I have never seen a honeysuckle tree, and I think the only bonsai tree I have seen was in Karate Kid, but I know they exist. I live in central Florida, so I “know” citrus trees, and yet I also know that there are other fruit trees that produce delicious results.
Hateful words, attitudes and mindsets are jarring to me. When I see things that are foreign to me, I realize that what I “know” is limiting. No matter how open I want to believe I am, I am still in a forest surrounded by trees that are familiar, safe and comfortable.
When you surround yourself with oak trees, you think the entire forest is full of just oaks. (oak trees ARE beautiful… but so are elms, eucalyptus, pine and spruce, and any other tree I don’t know about!)
I have heard the expression: “He can’t see the forest for the trees.” But I believe the bigger problem is when all you see are the same things as you. Disparate voices are important.
In order to embrace diversity, an open mind is essential.
But we also need to remember, that just an open mind isn’t enough. We need to think beyond ourselves. And even further, beyond what we even know.
We need all of the trees, for all of the universe.
Too many people who think the same way won’t be able to change a whole lot.
Do you know the song Galileo by the Indigo Girls? I never really new much about Galileo, except that he is considered the “father of modern science,” and that the Catholic church banished him for his scientific “theories.”
What I love about music is that it makes me curious, so when I first heard Galileo, sometime in the 90’s I became curious. Why was his head on the block? And why did looking for the truth cause so much controversy?
Galileo’s head was on the block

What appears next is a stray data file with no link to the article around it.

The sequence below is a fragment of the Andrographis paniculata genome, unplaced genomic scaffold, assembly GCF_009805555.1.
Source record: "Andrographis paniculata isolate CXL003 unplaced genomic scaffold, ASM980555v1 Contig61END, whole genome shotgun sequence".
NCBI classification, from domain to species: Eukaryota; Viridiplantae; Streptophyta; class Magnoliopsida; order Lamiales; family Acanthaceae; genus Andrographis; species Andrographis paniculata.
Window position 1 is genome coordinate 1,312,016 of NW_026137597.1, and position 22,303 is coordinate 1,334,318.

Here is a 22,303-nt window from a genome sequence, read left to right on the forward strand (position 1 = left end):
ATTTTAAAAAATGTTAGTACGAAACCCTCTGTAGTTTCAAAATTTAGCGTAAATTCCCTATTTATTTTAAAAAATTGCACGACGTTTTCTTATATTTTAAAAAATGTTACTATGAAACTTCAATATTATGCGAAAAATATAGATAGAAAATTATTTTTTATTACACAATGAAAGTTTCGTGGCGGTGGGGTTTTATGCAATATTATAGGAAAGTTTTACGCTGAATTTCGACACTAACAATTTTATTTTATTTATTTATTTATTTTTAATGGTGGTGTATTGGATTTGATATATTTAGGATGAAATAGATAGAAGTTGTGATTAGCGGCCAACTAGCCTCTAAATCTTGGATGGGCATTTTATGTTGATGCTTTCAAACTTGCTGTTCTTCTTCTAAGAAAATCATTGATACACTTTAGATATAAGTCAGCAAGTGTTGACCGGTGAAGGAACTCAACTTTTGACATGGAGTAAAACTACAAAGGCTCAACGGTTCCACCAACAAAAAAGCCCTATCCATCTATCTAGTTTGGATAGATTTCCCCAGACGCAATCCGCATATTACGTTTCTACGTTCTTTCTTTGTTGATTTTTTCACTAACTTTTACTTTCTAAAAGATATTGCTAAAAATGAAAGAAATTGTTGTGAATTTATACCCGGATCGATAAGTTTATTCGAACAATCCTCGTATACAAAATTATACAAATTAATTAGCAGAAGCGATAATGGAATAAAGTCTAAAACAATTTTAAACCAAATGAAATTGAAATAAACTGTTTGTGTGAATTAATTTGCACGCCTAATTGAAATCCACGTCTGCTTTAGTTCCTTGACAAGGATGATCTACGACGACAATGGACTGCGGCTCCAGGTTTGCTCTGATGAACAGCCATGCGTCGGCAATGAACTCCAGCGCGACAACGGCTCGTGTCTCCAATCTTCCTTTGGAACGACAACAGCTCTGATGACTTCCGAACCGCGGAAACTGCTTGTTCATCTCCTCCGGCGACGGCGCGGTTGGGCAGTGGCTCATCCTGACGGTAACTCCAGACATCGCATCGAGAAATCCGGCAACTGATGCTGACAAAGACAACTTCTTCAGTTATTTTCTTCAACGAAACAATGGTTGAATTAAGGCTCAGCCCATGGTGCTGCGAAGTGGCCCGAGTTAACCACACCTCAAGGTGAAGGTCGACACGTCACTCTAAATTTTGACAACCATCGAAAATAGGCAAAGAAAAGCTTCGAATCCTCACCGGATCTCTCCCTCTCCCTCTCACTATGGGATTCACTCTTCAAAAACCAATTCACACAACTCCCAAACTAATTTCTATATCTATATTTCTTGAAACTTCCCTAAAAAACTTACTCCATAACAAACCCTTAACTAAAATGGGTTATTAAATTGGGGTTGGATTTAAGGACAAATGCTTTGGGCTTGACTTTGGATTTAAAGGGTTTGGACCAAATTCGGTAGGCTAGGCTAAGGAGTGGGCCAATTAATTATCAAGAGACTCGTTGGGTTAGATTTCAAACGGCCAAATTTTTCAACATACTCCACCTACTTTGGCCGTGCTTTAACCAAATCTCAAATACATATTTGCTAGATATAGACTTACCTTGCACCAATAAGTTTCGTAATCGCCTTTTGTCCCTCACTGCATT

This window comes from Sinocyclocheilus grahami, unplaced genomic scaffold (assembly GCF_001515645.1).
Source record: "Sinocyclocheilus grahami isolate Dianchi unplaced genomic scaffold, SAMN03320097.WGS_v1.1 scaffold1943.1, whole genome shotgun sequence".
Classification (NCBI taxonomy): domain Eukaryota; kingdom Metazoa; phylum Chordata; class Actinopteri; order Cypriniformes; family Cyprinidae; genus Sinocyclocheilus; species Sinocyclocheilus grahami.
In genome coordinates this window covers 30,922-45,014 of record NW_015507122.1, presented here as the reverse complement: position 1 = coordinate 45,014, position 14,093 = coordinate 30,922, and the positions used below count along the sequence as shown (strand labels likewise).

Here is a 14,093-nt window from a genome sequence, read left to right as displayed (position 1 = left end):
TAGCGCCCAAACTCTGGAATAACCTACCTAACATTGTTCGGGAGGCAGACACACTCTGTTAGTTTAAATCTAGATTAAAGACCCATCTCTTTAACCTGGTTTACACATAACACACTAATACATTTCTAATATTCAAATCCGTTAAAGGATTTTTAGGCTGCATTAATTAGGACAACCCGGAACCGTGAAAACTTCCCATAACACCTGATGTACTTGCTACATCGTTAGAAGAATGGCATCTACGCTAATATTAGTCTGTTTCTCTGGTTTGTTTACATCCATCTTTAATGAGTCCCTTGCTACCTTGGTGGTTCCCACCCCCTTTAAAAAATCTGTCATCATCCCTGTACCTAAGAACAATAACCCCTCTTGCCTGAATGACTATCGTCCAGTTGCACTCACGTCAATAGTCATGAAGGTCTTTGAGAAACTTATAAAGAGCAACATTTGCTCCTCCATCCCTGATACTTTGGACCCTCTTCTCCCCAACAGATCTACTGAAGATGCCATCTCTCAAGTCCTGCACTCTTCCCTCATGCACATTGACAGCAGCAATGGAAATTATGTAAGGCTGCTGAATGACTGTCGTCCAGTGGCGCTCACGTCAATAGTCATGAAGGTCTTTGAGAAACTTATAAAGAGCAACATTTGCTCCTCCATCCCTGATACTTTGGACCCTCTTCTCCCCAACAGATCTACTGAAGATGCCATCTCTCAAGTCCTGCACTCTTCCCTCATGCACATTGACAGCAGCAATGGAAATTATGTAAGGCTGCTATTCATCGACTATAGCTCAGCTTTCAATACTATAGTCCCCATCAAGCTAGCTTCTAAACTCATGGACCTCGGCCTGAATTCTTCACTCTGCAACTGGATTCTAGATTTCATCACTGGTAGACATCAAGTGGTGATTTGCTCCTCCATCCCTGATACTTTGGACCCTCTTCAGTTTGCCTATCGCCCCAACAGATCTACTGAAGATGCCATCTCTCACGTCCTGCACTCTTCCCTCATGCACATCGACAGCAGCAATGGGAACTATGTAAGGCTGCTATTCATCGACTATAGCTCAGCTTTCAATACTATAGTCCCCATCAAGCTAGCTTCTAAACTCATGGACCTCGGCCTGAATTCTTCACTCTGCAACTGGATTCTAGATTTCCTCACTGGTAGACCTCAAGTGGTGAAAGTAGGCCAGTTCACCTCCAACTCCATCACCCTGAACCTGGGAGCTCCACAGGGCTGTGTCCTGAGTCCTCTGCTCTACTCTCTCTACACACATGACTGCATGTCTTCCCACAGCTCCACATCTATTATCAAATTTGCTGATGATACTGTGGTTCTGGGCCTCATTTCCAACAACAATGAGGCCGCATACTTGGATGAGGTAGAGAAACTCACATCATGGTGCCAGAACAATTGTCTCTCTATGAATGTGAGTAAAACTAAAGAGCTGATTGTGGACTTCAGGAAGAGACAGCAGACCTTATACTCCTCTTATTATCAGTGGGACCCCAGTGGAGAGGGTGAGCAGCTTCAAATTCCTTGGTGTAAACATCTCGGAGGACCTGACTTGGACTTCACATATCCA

The crime was looking up for truth
And as the bombshells of my daily fears explode
I try to trace them to my youth
My interpretation is that the leaders of the church were afraid. Their limiting beliefs led them to decide that what Galileo was suggesting as facts were beyond them and the threat of his discoveries about the heavens led them to accuse him of heresy and he was forced to live out the remainder of his life imprisoned.
When he discovered the heavens with his telescope, he knew what he was up against. But he also knew what he had discovered was fact. The world just wasn’t ready for a scientific revolution.
In the stories I have read, Galileo is characterized as a philosopher, filled with awareness, and, while he knew his discoveries were going to shatter the reality of what everyone already believed, he didn’t stop. He didn’t back down from the truth.
“All truths are easy to understand once they are discovered; the point is to discover them.”
This is still so true and so relevant today. We’re still asking the same questions. What is beyond our limiting beliefs? And if we discover a truth that is frightening, are we brave enough to acknowledge it, or do we turn it away?
Whenever I think about my own limiting beliefs, I try to give myself grace, but not too much — I believe my responsibility will always be to push myself beyond. More often than not, I fail, but I want to overcome this weakness, and I am ever seeking to look beyond.
As soon as I start believing my mind is open, I hope someone will remind me that the only trees I know are the ones in my forest. And there are millions of miles of trees I may never know.
As leaders, this must always be our quest. To make decisions that acknowledge not just the trees we know and recognize, but also the ones we simply know exist, even if we have never seen them.